I've listened to the "he can't win." I've heard all the "she can't win."
It's just too soon for absolutes.
The Democratic primary's far from settled. Never count out a well-financed incumbent. And nobody knows what X factors pop up.
A case can be made that anti-Corbett sentiment seen in multiple polls is so embedded that he's too far down to end up up.
And while incumbency carries benefits, from command of the pulpit to a fundraising edge, this incumbency also has burdens.
I'm not talking just of perceptions that he's insensitive to the poor, minorities and women, aloof, gaffe-prone, anti-public education and generally anti-government.
Believe it or not, like it or not, a well-run, monied campaign can alter almost anything.
And many voters want less government, less spending and no new taxes. (And that new gas tax, I mean, "user fee," Democrats wanted it, too.)
What I'm talking about is a chance Corbett's seen not as someone who won't govern - again, many like those who govern least - but as someone who can't govern.
Corbett's first term is littered with litigation and polarizing issues costing taxpayers tens of millions and suggesting lack of competent legal analysis.
This is ironic given Corbett was Pennsylvania's top legal officer before elected governor.
It's politically detrimental because these issues create coalitions of opponents that get fired up each time there's a hearing, decision or appeal.
And it reminds voters that Corbett's linked to controversy over Penn State, voter IDs, gay marriage, privatizing the lottery and fracking.
He lost an attempt to overturn NCAA sanctions against PSU; and any time Jerry Sandusky makes news (as he did this week seeking to keep his pension), Nittany Nation squirms anew.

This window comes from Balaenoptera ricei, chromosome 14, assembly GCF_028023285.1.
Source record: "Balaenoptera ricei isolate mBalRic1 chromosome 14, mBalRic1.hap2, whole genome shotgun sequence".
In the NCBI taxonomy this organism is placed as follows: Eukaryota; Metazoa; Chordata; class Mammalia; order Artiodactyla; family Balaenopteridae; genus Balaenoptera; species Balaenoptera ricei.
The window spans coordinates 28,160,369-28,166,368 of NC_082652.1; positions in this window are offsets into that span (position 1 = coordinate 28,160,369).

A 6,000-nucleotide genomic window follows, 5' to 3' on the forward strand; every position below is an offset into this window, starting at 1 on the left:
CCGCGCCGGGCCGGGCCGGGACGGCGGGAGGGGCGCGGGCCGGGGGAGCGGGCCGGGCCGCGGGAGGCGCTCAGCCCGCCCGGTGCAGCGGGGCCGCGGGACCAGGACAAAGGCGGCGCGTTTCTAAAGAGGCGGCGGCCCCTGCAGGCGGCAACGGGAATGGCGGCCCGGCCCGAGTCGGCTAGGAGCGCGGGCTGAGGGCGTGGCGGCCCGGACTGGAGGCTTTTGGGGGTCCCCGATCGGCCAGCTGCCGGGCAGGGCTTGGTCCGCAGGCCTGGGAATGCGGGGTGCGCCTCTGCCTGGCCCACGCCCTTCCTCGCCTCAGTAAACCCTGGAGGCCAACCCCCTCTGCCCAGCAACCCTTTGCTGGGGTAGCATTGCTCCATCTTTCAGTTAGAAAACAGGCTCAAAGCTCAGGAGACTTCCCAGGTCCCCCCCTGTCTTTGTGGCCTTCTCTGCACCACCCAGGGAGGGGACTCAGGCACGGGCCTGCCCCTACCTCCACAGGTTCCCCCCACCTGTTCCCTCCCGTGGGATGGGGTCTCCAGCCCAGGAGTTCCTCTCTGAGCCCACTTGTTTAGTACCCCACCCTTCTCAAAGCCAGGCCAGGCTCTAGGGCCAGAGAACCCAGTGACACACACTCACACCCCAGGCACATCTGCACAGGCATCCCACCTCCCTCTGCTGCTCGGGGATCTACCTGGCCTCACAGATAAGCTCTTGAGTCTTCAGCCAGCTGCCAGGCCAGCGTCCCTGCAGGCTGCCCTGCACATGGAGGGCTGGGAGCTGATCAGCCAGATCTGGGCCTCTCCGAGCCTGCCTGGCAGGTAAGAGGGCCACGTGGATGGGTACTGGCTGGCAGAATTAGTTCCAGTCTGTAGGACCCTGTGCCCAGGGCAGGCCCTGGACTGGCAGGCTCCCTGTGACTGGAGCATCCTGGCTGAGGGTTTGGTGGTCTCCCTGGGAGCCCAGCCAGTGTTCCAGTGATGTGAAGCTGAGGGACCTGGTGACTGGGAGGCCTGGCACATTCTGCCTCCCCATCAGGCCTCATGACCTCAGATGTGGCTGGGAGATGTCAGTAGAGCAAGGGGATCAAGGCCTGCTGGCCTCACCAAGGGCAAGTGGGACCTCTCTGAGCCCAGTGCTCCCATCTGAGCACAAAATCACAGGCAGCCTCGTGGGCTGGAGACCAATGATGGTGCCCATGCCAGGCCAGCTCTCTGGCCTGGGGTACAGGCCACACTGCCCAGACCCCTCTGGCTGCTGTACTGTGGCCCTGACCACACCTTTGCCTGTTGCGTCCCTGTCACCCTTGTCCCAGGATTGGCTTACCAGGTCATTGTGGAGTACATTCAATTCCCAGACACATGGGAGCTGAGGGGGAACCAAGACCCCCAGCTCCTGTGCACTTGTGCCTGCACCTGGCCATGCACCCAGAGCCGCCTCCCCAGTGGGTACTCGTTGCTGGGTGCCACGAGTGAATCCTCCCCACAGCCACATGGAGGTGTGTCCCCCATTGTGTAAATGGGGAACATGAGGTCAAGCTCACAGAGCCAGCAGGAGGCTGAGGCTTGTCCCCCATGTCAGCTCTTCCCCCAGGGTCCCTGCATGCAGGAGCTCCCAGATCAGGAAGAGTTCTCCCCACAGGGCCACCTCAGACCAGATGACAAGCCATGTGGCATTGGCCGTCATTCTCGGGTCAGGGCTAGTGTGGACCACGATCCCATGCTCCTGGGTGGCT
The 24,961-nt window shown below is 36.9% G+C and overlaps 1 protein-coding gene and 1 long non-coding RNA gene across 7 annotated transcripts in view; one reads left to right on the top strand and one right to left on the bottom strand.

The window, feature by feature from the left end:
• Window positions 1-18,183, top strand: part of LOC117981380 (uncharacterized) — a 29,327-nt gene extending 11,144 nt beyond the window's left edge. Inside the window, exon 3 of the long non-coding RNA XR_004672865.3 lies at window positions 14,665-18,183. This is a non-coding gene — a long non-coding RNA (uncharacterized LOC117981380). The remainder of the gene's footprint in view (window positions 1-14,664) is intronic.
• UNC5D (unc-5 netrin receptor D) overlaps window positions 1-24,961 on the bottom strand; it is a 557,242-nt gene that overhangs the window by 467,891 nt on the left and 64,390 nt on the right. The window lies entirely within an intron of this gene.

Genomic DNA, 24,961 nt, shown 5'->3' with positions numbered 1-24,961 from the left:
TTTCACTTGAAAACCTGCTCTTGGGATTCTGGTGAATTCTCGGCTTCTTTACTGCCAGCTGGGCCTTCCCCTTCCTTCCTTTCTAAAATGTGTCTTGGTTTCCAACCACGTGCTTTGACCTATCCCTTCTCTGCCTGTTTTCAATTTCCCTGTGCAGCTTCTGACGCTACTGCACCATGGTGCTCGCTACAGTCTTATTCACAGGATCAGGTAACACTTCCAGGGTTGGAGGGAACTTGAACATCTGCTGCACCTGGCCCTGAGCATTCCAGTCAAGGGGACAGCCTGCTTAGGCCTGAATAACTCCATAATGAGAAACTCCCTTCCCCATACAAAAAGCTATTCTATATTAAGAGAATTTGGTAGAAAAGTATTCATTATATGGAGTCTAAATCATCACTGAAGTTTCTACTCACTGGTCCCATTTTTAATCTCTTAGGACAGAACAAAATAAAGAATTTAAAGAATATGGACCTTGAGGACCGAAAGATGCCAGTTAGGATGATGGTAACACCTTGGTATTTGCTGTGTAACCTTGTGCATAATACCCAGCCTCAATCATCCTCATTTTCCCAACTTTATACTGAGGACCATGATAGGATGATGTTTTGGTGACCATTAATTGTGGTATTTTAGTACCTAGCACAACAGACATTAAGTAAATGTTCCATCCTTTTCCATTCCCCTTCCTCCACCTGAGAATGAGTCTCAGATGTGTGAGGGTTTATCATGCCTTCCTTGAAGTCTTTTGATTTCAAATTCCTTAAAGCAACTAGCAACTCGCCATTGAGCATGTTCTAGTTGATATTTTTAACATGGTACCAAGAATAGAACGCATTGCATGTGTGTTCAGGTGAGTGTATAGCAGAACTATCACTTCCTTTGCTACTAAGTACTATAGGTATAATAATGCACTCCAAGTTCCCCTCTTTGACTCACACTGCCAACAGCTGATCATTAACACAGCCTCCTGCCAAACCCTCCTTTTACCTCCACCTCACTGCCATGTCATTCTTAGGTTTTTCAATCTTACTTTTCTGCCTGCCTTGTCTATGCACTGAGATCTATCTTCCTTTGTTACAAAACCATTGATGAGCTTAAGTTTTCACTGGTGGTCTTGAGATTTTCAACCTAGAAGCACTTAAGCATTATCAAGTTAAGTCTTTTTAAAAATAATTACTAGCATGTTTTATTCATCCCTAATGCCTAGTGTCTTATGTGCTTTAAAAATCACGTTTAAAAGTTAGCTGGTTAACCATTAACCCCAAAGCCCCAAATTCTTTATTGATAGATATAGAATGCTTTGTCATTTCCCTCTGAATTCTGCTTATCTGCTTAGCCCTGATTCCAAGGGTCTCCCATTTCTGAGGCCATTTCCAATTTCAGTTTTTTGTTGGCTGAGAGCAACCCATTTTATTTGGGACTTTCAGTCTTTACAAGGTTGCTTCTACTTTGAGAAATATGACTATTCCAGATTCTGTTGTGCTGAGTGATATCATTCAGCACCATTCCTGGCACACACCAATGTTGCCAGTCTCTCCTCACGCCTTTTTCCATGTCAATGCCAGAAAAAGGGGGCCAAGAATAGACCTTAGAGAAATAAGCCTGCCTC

The voter ID law remains in litigation after being blocked by courts in three elections. But another decision and another appeal can reload claims that Corbett wants to cut the Democratic vote.
The state's in six same-sex marriage cases, two in federal court, likely to drag through the election year and certain to draw the usual buzz about GOP intolerance.
Commonwealth Court last March ordered the administration to reinstate funding for health insurance for 41,000 low-income Pennsylvanians. The order is under appeal. The issue can underscore perceptions of insensitivity.
The Supreme Court last month outlawed a key part of Corbett's shale-drilling law, delighting environmentalists. His lawyers are asking for reconsideration, something legal experts say is rare to seek, rarer to secure.
His lottery-privatization attempt never got off the ground despite spending $4 million on outside legal/consultant fees.
The administration says outside legal fees for 2013 are not yet totaled, but were $35 million in 2011 and $32 million in 2012.
A spokesman says every effort is made to reduce such costs, noting outside fees in the last year of the Rendell administration totaled $40.5 million.
Corbett general counsel Jim Schultz says "bold initiatives . . . are bound to be challenged" in court. He adds that it's the administration's duty to defend the governor's actions and policies and state laws.
And that's true.
But high-profile losses don't paint a portrait of a winner. And Corbett's ongoing presence, by choice or circumstance, in issues that energize the Democratic base can only be called a down.
Is there an up? He got a transportation bill. If he gets something on pensions, something on booze, he could also get four more years.
Our governor sure has ups and downs.